The brain is one of the most complex and essential — yet often underrated — components of the human body.
This Sunday, Brain Games host Jason Silva takes viewers on visually awe-inspiring expeditions in search of answers to some of the most perplexing questions in modern neuroscience. In the season premiere, Meet the Brain, Silva visits the United Kingdom to test the human brain’s startle response, play a memory game, and take part in a paint-by-numbers.
Before kicking off another season of Brain Games, we wanted to hear what some of our favorite brain and neuroscience connoisseurs thought about our capacity to train the brain. And so we asked the experts the following question:
Do you think individuals can train their brains to respond in a particular way to certain situations, or do you think our brain’s innate “startle response” is too hardwired to alter?
Here’s what they had to say:
Co-founder and chief executive officer of SharpBrains (and co-author of “The SharpBrains Guide to Brain Fitness” and the producer of the SharpBrains Virtual Summit), Alvaro Fernandez, answers the question quite simply, “Yes, we can train our brains.” He elaborates, “Not only we can, but we should train our brains to respond in particular ways to certain situations. That’s why we have a human brain to begin with.” Fernandez goes on to explain, “At the core, the question goes back to the old ‘nature vs. nurture’ debate. It’s pretty clear by now that both matter. As the growing field of epigenetics has shown, genes and lifestyles interact with each other.” Opposing the idea that humans are genetically “hardwired,” Fernandez says, “Yes, we are born with many predispositions, but how those are expressed depends on our lifelong experiences, thoughts, feelings and decisions. We are always training our brains, one way or another. The range of possibility, while certainly not unlimited, is much larger than previously thought.” Read the full article here: Why we can, and SHOULD, train our brain >>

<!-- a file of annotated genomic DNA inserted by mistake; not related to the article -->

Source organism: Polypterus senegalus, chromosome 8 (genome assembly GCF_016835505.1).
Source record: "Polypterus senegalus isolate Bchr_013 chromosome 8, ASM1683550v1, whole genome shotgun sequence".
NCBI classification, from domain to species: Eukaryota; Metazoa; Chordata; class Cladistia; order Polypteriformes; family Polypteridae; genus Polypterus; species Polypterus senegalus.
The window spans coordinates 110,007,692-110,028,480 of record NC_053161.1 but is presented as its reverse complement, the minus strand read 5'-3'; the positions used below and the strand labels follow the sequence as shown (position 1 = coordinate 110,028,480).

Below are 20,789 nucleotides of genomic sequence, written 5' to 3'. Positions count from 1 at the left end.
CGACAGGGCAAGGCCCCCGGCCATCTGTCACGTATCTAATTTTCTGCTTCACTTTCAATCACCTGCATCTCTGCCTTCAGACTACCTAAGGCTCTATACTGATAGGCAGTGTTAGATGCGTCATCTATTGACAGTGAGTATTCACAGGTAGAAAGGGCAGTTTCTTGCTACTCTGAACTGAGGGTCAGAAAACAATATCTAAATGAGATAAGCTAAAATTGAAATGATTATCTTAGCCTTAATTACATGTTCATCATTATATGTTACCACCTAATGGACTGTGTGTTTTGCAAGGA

Associate professor of neurology and medical education at California University of Science and Medicine’s School of Medicine and executive director of the Global Neuroscience Initiative Foundation, Shaheen Lakhan, writes in Brain Blogger about how the development of electroencephalography (EEG) has given us a means of looking at the brain without literally “cracking it open.” Lakhan explains, “With such mounting evidence that we can train our brains through EEG and other neurofeedback methods, we come back to the ‘startle response’ — which is really a defensive reflex stemming from the brainstem aimed to protect the body from threats. It is best illustrated in infants in what is known as the Moro reflex.” He goes on to say, “As we age, this ‘primitive reflex’ dampens and it takes a lot (like free-falling in a roller coaster) to trigger it. It is only when problems arise in the brain do resemblance of the startle response return with great regularity.” Lakhan concludes, “In the end, we can train our minds to respond certain ways to stimuli, and the startle response is hardwired, but modulated by many biopsychosocial factors.” Read more: Training the Brain and the Startle Response >>
Thank you to all of our experts for enlightening us on this fascinating topic. Tune in to Brain Games: Meet the Brain this Sunday, Feb. 14, at 9/8c on National Geographic Channel.
On the Set of Meet the Brain: Jason Silva and executive producer Geoffrey Sharp are in London testing some volunteers on how their brains react to some startling stimuli.